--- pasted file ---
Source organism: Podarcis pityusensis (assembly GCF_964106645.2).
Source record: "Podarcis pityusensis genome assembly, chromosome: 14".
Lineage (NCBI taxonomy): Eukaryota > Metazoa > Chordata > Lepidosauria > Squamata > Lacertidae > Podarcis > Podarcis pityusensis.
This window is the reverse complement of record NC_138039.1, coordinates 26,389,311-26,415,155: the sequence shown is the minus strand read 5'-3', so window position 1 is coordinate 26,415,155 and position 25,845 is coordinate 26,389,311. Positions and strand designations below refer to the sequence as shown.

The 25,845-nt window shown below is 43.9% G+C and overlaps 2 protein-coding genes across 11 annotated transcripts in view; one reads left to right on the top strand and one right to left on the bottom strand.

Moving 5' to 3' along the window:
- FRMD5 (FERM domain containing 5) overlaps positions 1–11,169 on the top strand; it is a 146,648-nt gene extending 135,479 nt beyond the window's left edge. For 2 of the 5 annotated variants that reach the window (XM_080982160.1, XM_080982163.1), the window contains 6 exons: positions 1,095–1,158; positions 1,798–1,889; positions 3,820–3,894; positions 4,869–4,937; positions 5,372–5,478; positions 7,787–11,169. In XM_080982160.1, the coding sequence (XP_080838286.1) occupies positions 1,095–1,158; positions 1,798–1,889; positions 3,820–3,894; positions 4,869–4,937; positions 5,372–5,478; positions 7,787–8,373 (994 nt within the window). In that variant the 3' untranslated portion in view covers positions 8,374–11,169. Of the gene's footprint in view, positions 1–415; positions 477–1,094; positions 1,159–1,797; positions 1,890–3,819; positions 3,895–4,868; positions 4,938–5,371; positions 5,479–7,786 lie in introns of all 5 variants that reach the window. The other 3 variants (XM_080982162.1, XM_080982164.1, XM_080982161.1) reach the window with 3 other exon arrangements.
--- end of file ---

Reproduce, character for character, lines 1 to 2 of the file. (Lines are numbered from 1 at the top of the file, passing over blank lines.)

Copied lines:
Source organism: Podarcis pityusensis (assembly GCF_964106645.2).
Source record: "Podarcis pityusensis genome assembly, chromosome: 14".